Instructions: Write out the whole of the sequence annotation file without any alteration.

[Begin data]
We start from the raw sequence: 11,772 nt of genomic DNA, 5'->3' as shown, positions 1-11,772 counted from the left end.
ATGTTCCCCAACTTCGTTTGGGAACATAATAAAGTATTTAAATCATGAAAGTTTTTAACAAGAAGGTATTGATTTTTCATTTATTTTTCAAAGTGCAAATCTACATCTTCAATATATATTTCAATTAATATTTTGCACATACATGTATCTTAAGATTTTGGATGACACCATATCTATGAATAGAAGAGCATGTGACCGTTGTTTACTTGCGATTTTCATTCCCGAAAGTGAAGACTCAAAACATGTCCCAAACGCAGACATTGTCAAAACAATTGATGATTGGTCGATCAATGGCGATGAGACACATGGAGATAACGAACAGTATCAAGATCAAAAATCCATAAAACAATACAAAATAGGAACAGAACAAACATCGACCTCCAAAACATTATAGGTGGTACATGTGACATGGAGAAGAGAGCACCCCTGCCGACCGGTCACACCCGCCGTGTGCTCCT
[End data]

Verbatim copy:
We start from the raw sequence: 11,772 nt of genomic DNA, 5'->3' as shown, positions 1-11,772 counted from the left end.
ATGTTCCCCAACTTCGTTTGGGAACATAATAAAGTATTTAAATCATGAAAGTTTTTAACAAGAAGGTATTGATTTTTCATTTATTTTTCAAAGTGCAAATCTACATCTTCAATATATATTTCAATTAATATTTTGCACATACATGTATCTTAAGATTTTGGATGACACCATATCTATGAATAGAAGAGCATGTGACCGTTGTTTACTTGCGATTTTCATTCCCGAAAGTGAAGACTCAAAACATGTCCCAAACGCAGACATTGTCAAAACAATTGATGATTGGTCGATCAATGGCGATGAGACACATGGAGATAACGAACAGTATCAAGATCAAAAATCCATAAAACAATACAAAATAGGAACAGAACAAACATCGACCTCCAAAACATTATAGGTGGTACATGTGACATGGAGAAGAGAGCACCCCTGCCGACCGGTCACACCCGCCGTGTGCTCCT